|By A.D. Freudenheim||
4 March 2002
Reading Adam Gopnik's recent column in The New Yorker (issue dated February 18 & 25, 2002), in which he describes his decision to accept an invitation last year to give the purimspiel at The Jewish Museum's annual Purim Ball - and then reviews his own process to prepare for the event - I saw something cheerless in the portrait he paints of himself. What is dismaying is to imagine that his own experience is likely such a common one in the broader (American) Jewish world.
Gopnik describes himself as (in effect, since these are my words) an extremely secularized Jew, the son of parents who took the opportunity for assimilation in the mid-twentieth century to the logical extreme, and who hoped to purge themselves of any identifiable - or at least any religious - Jewishness. Gopnik apparently inherited this alienation from Judaism, to the point where an invitation to the Purim Ball sparked a crisis in his faith in the secular world. How did they even know he was Jewish at all, he wonders, let alone Jewish enough to carry forward this holiday tradition? With this as his starting point, Gopnik proceeds to describe his evolution in thinking, from a dazed-and-confused assimilation into American culture to a more invigorated acceptance of the challenge: the challenge of being Jewish enough to participate in the Purim Ball.
Gopnik's article struck me as depressing. I have no problem with someone who has chosen to live the life of an unaffiliated, secular Jew - a Jew whose connection to Judaism (as Gopnik describes it) is essentially reliant on rituals involving smoked fish and stand-up comedy. Nor am I bothered by the idea that someone who was once Jewish might no longer describe themselves as a Jew; I believe strongly that the right to chose one's identity should be protected. Yet it is exactly this notion, of protecting and ensuring the ability to self-identify, that makes me think Gopnik's story is not only sad but intellectually troublesome. How awful it is that someone should feel as though they have no choice about the kind of Jewish life they might lead.
The tone of Gopnik's article seems to reflect a prejudice, one that imagines a world where someone is either "Jewish" - perhaps visibly or stereotypically so, wearing a yarmulke and over-committed to rules about what they can eat or whose hand they can shake - or is removed from that world and its traditions into the (presumably secular) American melting pot. It not only pre-supposes that the stereotype of the Jew in the long black outfits cannot fit into American society in happy and productive ways, but also that Judaism is so inflexible that it cannot tolerate a multiplicity of views, perspectives significantly more diverse than whatever might have been imaginable fifty years earlier. Moreover, although Gopnik describes friends with strong connections to Judaism, he seems to view them as born-again Jews, adults who have come back into the fold with the energy and vigor of a convert. Those people do exist, and for every religion, not just Judaism. But why should it be any worse for them to decide that Judaism (and the intellectual and emotional engagement it can represent) is their object of devotion than if they were to decide suddenly that going to the gym needed to be their personal priority? And what if these friends of his had always maintained some connection to religion and, as adults and married couples, were now simply expressing those Jewish connections in ways that were more visible to Gopnik but not substantially different from their previous religious involvements?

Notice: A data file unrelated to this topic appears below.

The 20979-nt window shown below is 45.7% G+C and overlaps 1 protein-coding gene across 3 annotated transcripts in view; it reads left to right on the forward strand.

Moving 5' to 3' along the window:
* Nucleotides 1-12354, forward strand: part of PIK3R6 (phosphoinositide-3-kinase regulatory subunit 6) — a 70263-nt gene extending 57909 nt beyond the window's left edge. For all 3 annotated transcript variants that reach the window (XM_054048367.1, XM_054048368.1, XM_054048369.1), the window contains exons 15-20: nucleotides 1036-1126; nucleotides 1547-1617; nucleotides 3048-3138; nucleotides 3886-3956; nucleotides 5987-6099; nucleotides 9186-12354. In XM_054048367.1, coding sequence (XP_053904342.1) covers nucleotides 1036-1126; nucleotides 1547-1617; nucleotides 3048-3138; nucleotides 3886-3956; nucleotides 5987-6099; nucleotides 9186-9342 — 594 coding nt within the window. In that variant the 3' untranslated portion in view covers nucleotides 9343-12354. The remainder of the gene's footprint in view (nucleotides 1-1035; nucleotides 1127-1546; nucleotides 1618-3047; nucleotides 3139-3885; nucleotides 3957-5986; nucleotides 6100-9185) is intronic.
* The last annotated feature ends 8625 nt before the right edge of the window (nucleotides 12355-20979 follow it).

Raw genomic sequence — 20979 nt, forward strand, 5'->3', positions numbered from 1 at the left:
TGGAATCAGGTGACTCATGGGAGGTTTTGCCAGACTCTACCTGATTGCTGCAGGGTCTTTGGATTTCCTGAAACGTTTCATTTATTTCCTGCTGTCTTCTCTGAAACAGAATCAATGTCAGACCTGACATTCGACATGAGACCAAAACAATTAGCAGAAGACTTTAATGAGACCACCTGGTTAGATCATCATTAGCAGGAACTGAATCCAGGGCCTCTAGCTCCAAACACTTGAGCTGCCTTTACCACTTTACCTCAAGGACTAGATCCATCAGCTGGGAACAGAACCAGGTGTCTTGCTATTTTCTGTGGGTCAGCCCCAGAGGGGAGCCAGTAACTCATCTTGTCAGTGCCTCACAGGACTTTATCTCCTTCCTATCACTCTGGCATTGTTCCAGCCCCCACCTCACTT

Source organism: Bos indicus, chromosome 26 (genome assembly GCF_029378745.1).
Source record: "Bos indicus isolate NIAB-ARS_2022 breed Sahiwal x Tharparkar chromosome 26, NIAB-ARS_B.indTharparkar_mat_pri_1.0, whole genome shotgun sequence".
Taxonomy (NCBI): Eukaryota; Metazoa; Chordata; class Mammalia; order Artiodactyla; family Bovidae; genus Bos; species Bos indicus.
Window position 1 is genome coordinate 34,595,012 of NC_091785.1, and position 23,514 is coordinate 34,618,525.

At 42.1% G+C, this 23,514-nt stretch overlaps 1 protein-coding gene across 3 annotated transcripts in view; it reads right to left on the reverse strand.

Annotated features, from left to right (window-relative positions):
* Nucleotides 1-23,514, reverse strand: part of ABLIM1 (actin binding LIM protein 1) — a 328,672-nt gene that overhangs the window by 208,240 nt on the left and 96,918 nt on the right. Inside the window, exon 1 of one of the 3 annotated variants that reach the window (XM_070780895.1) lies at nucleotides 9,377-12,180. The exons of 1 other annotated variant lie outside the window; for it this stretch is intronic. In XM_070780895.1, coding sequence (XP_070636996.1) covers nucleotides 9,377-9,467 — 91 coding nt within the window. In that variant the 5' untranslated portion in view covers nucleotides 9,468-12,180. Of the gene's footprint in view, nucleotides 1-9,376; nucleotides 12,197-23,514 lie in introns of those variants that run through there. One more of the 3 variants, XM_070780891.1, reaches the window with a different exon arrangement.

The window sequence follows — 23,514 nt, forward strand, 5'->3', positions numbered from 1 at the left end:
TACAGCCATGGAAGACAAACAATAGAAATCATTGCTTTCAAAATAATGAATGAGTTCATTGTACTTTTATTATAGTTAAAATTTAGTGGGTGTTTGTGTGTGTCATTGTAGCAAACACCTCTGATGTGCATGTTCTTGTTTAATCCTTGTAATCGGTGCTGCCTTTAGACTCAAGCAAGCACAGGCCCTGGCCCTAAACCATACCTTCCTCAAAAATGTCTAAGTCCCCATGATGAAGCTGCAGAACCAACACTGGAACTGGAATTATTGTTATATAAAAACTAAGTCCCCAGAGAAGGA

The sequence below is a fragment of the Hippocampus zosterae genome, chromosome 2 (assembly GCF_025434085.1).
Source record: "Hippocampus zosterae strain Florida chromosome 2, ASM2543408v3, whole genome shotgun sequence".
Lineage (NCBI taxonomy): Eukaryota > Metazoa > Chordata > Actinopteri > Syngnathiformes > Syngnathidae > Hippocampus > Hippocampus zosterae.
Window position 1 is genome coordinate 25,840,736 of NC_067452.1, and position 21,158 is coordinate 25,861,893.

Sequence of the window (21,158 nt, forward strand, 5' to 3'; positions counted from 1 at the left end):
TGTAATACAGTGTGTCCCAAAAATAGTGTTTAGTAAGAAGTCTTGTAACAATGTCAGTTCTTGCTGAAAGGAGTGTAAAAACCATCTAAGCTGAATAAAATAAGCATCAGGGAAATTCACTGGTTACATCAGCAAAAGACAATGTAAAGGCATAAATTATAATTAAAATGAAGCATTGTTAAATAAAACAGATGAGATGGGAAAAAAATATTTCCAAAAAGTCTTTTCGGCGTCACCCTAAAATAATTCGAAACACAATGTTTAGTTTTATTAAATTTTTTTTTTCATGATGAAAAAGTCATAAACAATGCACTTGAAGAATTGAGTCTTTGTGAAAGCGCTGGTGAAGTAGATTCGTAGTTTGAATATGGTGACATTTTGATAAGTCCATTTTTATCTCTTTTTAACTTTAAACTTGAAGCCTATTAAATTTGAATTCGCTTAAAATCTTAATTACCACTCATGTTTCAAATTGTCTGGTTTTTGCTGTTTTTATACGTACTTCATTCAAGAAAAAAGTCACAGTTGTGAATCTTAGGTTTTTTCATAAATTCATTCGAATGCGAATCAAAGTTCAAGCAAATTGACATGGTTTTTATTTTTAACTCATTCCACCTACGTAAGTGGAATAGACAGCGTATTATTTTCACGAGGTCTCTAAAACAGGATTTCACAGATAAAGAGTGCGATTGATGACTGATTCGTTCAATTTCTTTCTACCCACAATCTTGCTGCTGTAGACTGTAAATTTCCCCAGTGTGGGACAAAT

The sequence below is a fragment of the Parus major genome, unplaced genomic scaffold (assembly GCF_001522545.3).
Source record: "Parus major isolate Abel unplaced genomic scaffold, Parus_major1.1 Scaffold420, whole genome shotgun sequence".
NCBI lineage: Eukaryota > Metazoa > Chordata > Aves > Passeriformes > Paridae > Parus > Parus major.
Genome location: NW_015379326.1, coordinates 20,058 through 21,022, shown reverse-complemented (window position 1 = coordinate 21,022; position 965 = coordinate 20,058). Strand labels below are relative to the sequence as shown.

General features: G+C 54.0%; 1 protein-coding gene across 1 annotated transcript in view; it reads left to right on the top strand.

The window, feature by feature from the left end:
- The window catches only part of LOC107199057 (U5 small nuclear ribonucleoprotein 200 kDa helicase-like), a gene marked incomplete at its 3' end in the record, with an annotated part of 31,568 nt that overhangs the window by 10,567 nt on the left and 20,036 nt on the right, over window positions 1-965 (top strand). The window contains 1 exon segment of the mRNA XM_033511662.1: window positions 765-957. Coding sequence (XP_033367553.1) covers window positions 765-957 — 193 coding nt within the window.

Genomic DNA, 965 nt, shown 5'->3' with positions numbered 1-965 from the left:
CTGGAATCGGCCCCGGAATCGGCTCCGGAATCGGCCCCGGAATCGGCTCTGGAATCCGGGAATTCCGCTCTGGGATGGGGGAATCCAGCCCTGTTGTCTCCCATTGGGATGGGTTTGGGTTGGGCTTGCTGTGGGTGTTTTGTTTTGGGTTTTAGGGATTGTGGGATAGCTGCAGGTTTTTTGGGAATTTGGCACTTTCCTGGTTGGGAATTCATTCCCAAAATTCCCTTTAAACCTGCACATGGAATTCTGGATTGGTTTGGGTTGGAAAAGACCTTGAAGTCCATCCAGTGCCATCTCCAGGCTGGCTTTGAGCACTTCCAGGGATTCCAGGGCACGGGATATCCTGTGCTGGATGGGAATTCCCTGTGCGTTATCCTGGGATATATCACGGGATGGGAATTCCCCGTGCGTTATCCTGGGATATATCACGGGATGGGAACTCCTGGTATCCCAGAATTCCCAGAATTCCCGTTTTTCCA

In my own life, Judaism has always been present, as much when I tried to push it away as when I have run to it with open arms. The decisions I have made about Judaism - about faith and tradition, and about what and how to practice - would surely be too Jewish for some and not nearly Jewish enough for others, but what ultimately matters is only that it is a Judaism I feel comfortable with. The opportunity to chose, to manage the process of self-identifying, may not have been as readily available in my grandparents' generation, but hopefully those days are long gone. Isn't this what (American) Jews have been working towards for so many years?
After a description of the Purim Ball and his performance, Gopnik closes with an admission: his family celebrated Passover last year, and is pondering whether or not they should join the synagogue across the street from their apartment. Perhaps, he suggests, being Jewish is now something he can actively participate in, instead of merely being an activity of others, passively watched from his window. Maybe the more important lesson, for him and for others, is to realize that he can engage with the faith of his parents or grandparents without necessarily losing himself. There is nothing wrong with the Borscht Belt aspects of Judaism - but there is also a lot more to it than that.
Copyright 2002, by A.D. Freudenheim.
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